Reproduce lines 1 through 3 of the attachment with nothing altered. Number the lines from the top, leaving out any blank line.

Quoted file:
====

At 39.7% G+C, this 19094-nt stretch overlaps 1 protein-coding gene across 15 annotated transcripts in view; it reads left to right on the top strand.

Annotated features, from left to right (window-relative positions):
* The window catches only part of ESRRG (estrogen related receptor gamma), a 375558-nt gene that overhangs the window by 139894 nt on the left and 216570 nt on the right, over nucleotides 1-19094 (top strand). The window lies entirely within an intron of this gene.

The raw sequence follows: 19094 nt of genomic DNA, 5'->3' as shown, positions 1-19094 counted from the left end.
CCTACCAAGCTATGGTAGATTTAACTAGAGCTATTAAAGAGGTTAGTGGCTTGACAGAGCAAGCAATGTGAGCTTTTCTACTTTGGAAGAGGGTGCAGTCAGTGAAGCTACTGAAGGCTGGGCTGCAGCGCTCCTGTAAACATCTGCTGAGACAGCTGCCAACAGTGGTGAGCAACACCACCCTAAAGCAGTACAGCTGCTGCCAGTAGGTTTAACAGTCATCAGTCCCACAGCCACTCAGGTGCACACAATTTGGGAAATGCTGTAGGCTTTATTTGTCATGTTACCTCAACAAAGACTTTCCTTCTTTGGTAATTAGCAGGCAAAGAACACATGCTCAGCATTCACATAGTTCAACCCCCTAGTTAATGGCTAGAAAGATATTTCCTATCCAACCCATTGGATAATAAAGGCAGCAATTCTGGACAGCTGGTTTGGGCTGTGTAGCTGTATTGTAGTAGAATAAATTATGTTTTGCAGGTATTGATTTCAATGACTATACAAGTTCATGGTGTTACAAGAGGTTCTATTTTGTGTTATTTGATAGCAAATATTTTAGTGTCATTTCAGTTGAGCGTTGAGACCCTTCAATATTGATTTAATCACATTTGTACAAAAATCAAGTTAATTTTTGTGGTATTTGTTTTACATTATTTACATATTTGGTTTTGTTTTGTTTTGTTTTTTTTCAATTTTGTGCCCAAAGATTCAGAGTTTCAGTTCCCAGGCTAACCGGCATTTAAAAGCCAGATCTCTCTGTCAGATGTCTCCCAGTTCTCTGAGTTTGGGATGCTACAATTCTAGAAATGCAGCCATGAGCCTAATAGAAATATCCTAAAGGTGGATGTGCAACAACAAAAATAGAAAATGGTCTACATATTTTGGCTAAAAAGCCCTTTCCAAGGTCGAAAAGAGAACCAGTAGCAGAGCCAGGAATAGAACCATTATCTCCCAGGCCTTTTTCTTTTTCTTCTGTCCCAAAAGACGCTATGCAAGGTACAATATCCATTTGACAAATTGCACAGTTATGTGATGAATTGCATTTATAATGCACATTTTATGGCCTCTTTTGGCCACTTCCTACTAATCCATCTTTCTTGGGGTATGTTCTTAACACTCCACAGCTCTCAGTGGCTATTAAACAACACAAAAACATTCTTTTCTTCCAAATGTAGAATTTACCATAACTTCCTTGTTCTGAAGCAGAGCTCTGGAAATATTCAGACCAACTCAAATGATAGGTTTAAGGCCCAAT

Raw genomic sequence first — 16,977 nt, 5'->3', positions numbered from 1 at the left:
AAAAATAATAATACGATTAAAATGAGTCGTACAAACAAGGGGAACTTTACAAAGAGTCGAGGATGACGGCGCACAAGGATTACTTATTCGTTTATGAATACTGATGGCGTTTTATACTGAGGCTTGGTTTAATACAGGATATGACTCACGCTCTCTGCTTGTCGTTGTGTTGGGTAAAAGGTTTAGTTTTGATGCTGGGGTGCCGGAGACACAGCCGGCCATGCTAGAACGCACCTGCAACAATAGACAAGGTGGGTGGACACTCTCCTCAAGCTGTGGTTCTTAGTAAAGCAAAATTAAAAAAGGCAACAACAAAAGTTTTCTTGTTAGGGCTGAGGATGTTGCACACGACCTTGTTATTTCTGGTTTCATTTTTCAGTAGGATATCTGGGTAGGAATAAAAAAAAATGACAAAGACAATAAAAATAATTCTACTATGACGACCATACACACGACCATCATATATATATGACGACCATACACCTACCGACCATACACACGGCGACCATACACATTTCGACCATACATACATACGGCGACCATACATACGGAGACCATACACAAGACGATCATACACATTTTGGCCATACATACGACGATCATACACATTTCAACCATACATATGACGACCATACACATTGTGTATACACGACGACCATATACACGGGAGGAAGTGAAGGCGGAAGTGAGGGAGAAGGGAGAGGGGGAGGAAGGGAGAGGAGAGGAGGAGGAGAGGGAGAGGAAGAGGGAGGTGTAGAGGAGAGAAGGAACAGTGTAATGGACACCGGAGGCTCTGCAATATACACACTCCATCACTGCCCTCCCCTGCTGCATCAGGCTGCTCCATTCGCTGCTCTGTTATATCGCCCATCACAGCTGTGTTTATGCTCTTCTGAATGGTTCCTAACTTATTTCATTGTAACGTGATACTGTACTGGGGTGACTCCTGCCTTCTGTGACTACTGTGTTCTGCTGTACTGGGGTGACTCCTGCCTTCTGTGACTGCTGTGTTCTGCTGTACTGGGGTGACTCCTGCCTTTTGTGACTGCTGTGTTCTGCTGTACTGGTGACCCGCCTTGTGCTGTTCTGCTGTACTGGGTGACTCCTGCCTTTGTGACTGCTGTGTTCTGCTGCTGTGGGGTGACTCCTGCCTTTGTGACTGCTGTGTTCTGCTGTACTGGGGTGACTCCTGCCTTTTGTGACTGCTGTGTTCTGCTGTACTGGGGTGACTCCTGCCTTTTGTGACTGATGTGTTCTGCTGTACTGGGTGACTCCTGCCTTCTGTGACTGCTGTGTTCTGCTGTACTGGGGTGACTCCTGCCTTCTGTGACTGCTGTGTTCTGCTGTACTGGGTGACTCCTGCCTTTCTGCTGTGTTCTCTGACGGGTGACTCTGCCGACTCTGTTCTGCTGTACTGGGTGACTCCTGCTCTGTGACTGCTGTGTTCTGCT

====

At 39.7% G+C, this 19094-nt stretch overlaps 1 protein-coding gene across 15 annotated transcripts in view; it reads left to right on the top strand.

Annotated features, from left to right (window-relative positions):
* The window catches only part of ESRRG (estrogen related receptor gamma), a 375558-nt gene that overhangs the window by 139894 nt on the left and 216570 nt on the right, over nucleotides 1-19094 (top strand). The window lies entirely within an intron of this gene.